Friday, January 06, 2012

Skip the Form Letters, They Are Missed Opportunities

Recently I wrote an article about how Whitman's candies lost me as a loyal customer due to misleading packaging. They put 12 pieces of candy in a box that could have held 30 pieces. The weight on the label was the only indication of the sneaky packaging. While I wrote the blog article, my wife send a complaint letter to Russell Stover who made the box.

Today, we received a response from Russell Stover. Unfortunately, they missed the opportunity to win us back. Instead of an acknowledgement of the problem we got a form letter explaining that the "box was filled by weight and not by volume," and how the "net weight must comply with all Federal and State regulations." I won't share the whole letter here out of respect for the confidentiality statement they appended. I'm sure such things are not legally enforceable, but I see no compelling need to go against their request.

How should a leader respond to such a customer complaint? Russell Stover was stuck between not wanting to admit wrongdoing and knowing that such packaging is misleading. Rather than defensively explaining how their customer didn't understand their correct actions, a leader can fall back on the truth, even if it isn't a confession of guilt. In this case perhaps, "We understand how you could have felt deceived by our packaging choice. We will convey your concerns to our management. We hope we can better serve you with our products in the future." These are all things that are true and affirming. We would have preferred, "We shouldn't have done that."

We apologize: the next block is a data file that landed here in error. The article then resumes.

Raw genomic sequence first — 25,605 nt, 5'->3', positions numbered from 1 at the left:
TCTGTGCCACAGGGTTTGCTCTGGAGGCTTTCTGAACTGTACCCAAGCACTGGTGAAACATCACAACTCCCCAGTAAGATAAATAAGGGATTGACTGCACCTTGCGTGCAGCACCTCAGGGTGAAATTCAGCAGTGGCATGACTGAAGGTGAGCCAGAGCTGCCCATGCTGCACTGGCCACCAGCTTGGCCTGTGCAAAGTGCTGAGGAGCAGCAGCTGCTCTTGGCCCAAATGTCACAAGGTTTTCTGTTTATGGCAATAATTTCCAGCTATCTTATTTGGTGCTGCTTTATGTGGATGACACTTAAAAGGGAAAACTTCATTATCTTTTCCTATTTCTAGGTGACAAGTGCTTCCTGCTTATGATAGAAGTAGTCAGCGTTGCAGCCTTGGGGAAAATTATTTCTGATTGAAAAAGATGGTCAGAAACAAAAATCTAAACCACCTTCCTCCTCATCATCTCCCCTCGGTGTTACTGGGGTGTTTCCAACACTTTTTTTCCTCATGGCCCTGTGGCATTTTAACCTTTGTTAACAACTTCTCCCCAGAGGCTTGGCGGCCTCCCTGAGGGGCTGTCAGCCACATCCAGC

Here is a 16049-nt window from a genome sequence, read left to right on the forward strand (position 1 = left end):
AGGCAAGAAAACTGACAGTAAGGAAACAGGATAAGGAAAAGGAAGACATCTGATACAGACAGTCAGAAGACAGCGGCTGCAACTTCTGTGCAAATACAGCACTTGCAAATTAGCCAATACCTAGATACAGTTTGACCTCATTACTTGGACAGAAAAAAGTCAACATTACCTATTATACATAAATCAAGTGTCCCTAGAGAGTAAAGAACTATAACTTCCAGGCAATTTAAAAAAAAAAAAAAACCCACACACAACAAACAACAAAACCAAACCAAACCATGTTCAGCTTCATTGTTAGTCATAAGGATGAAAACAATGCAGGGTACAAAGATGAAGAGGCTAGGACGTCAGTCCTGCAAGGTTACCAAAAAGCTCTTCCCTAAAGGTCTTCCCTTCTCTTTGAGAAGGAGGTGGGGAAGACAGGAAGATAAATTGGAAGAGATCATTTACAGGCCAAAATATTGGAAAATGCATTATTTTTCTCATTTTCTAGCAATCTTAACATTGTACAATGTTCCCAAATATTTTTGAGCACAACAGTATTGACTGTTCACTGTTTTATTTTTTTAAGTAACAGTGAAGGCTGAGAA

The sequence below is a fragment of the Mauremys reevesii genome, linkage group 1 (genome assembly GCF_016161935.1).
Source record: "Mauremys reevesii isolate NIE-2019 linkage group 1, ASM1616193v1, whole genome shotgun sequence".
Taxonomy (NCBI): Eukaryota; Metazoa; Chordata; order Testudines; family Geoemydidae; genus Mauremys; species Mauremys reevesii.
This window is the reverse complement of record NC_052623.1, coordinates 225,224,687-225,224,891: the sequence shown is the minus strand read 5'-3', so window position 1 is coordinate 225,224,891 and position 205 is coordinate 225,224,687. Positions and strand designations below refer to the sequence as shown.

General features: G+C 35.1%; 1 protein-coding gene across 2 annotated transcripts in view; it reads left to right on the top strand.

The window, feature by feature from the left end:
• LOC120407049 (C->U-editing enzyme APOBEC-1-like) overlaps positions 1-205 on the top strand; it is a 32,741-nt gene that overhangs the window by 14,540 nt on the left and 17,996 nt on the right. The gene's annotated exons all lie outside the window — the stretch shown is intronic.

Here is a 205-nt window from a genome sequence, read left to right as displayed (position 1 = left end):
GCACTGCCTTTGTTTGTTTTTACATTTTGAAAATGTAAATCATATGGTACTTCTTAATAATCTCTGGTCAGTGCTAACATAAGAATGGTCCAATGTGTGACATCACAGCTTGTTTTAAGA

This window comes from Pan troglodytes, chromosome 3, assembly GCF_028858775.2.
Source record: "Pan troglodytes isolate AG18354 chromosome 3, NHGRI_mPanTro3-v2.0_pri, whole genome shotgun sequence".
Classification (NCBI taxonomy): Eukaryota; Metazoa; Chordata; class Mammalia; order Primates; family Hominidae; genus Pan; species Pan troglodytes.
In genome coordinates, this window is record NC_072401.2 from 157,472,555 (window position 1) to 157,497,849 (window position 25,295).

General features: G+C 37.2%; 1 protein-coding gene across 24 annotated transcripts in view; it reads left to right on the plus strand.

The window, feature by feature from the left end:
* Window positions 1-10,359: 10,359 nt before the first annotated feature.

Tuesday, January 03, 2012

Ill Will From Misleading Packaging

Every year when I was a kid I got a four-piece Whitman's sampler in my Christmas stocking. I've always had a warm place in my heart for Whitman's candies. So I was excited when a friend brought us this large box of Whitman Reserve chocolates. Tonight we opened it and excitement turned to disappointment and disgust. The 2½-inch box had a single 1-inch layer of chocolates in it. Instead of a second layer, it had a false bottom. My daughters said it was "cheap".

I've come to expect the typical packaging tricks. Each of the 12 pieces of chocolate was nestled in its own protective plastic form. The plastic separated each piece by about ¾ inch. That makes up 43% package spacing on the long side and 48% package spacing on the short side. Protecting the bottom of each piece of candy is a packaging buffer of ¼ inch, in addition to the 1-inch false bottom. It's a shame that these kinds of tricks don't surprise me any more.

I looked forward to that beautiful, big box of "Reserve" chocolates. From its size, I expected the box to have two to three dozen premium chocolates. Seeing my beloved Whitman's dream squashed by a meager single layer changed my opinion of the brand.

The box was labeled to contain 7oz., but I have no doubt that the package design is intended to make me believe it contains much more. But what customers like me will take away from this kind of packaging is that the brand I used to value is a brand that is trying to mislead me. That's not a brand I can trust.

It's a shame really; the chocolates were good. I can't be the only faithful customer they have lost with this poor decision. When making cost-saving decisions for your own company, look for ways that don't make your customers feel deceived.